Jacinta and Franciso, as our Lady herself had foretold, went to heaven shortly after the apparitions. Lucia, following our Lady’s explicit desire, learned to read and write, and in 1926 she entered the Institute of the Sisters of Saint Dorothy in Oporto. Later she would join the Carmelites in Coimbra.

As our Lady had predicted, the Second World War was even more violent than the First. Portugal, through Mary’s favor, was not directly involved in the conflict. On October 31, 1942, Pope Pius XII consecrated the world to the Immaculate Heart of Mary.

Saint Josemaria in Fatima

In 1945, when the war came to an end, Saint Josemaria met Lucia for the first time, in Tuy.

Sister Lucia, he told her; if you, who have received so many graces from God, and I, who have also received so many graces from God, are not faithful, what a disaster! We might not get to heaven!

I too have often thought about that, was the seer’s humble reply.

Saint Josemaria's visit with mother of Jacinta and Francisco (6 February 1945)

In 1945 the Founder of Opus Dei returned twice to Portugal, in June and September. On February 5, 1946, exactly one year after his first visit, the first faithful of Opus Dei arrived in Coimbra, where they set up the first tabernacle of the Work in that country. Saint Josemaria returned to Portugal in October 1948. After spending a few days in Coimbra, on the 15th he went to Fatima to pray in the Capelinha. He returned again in March 1949.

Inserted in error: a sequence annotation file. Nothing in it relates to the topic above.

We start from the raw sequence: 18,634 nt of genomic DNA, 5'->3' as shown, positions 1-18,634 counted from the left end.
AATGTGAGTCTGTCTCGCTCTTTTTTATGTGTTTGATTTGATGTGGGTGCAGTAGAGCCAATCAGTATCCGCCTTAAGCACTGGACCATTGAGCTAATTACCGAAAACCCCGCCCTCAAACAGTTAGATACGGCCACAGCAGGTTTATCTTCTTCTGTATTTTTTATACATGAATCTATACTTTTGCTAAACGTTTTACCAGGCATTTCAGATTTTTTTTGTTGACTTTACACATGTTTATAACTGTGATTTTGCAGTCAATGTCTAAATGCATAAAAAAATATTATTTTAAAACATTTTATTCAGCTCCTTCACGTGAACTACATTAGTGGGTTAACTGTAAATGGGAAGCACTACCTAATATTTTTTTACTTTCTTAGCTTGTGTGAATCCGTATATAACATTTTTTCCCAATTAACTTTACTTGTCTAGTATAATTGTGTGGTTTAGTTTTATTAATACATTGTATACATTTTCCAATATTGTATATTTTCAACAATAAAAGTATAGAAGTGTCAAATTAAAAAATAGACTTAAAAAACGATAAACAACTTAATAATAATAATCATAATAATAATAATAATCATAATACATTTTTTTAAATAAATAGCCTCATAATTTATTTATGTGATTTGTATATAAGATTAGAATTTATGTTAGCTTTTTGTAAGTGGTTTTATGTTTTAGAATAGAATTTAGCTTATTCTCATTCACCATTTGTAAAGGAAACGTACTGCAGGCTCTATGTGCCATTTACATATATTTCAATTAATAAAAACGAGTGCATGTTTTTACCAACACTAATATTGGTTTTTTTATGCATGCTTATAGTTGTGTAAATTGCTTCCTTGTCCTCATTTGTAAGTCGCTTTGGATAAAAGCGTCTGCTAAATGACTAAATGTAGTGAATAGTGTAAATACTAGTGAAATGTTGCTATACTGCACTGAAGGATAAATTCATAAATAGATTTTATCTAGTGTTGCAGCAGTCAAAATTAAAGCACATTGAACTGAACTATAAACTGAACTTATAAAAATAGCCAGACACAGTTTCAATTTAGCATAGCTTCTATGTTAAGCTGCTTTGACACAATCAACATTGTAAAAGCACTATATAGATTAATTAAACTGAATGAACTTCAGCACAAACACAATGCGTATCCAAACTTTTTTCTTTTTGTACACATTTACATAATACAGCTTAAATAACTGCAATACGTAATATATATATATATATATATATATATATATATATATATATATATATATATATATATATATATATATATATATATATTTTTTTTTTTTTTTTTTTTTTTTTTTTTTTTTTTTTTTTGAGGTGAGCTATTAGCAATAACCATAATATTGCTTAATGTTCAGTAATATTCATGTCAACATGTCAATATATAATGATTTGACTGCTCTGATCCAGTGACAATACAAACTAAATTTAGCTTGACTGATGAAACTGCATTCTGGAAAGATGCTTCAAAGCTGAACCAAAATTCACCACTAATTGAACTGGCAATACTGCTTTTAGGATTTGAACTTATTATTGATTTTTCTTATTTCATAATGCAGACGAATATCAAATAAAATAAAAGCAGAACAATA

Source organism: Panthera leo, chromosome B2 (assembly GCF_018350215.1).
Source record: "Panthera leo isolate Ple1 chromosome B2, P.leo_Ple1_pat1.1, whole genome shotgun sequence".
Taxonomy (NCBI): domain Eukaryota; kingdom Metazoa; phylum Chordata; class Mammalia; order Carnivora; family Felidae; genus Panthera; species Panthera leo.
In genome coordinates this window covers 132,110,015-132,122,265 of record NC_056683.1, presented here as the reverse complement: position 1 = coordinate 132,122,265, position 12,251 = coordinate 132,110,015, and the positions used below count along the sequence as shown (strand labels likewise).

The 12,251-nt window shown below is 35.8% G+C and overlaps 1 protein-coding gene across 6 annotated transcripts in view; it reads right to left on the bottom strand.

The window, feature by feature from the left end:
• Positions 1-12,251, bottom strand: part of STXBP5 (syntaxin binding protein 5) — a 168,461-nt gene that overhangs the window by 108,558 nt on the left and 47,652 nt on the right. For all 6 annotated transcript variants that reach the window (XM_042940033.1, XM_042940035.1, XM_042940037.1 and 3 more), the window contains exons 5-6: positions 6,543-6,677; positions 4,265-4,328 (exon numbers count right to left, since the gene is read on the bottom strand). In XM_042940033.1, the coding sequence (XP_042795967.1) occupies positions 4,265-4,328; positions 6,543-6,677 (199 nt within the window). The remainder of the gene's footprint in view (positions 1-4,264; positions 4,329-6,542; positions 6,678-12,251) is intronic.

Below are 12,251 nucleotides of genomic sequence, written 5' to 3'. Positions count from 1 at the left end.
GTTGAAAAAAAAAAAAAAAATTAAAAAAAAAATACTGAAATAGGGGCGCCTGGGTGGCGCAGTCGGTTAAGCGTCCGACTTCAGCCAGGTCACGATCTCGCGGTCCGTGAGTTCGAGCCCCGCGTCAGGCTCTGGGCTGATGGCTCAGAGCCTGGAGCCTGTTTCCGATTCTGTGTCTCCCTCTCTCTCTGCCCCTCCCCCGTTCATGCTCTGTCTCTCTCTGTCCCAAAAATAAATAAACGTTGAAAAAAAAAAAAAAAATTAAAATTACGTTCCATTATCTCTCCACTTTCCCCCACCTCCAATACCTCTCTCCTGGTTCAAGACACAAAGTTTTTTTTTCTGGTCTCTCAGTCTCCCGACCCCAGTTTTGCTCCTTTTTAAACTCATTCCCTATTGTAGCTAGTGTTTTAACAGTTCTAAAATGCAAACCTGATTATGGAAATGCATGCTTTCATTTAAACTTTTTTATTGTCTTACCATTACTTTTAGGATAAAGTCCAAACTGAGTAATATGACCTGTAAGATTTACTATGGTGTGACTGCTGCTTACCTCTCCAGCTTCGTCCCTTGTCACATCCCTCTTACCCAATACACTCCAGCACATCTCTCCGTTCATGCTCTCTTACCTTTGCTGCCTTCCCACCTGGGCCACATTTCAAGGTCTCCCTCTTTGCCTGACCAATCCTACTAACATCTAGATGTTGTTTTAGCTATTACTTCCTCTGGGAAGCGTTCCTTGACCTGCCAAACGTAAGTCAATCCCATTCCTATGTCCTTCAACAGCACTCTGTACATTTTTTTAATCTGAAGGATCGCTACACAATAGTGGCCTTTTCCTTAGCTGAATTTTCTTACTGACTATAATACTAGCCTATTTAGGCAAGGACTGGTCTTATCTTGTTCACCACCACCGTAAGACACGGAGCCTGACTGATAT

In 1951, amid serious difficulties for the apostolic work of Opus Dei, Saint Josemaria traveled to several Marian shrines. In January he went to Fatima and returned there again in October, after the first General Congress of the Work. In the Capelinha, on October 19, he renewed the consecration to the Most Sweet Heart of Mary that he had made in Loreto on August 15 that year. From there he sent a post card to his sons and daughters with the aspiration Cor Mariae dulcissimum, iter para tutum!, which he had been repeating for several months. As always when he went to Portugal, he visited Sister Lucia in the Carmel monastery in Coimbra.

On May 9, 1967, just before Pope Paul VI made his pilgrimage to the Fatima Shrine for the 50th anniversary of the apparitions, Saint Josemaria went to pray before our Lady. There he was moved to see the penitential acts of so many groups of people who were walking along the road in the rain on their way to Cova da Iria. When he returned, he remarked:

This country is being renewed by faith in Jesus and in his blessed Mother. I was deeply moved by those multitudes that I saw along the roads: men, women and children, going along the roads towards Fatima, doing penance. I raised my hand to bless them and said: may God bless you for the love you have for his Mother.[1]

In the fall of 1968 and in the spring of 1969, Saint Josemaria traveled to several Marian shrines in Italy, Spain, France and Switzerland. On April 14, 1970 he was once again in Fatima. Several years later, recalling that occasion, he said:

I often go to Fatima and to other Marian Shrines in Europe and America, because I experience the joy of loving Holy Mary and this land of Holy Mary that is Portugal. The best compliment I ever received was given me by one of my Portuguese sons who saw me praying the Rosary in Fatima. He wrote to me saying: Father, it made me very happy to see you pray the Rosary because you kissed the medals just like the little old ladies do. You see? I was very happy because they told me I was like a little old lady, like one of those marvelous grandmothers, full of piety, of supernatural outlook, who know that this life isn’t all that important, and who are waiting with love for the other life.[2]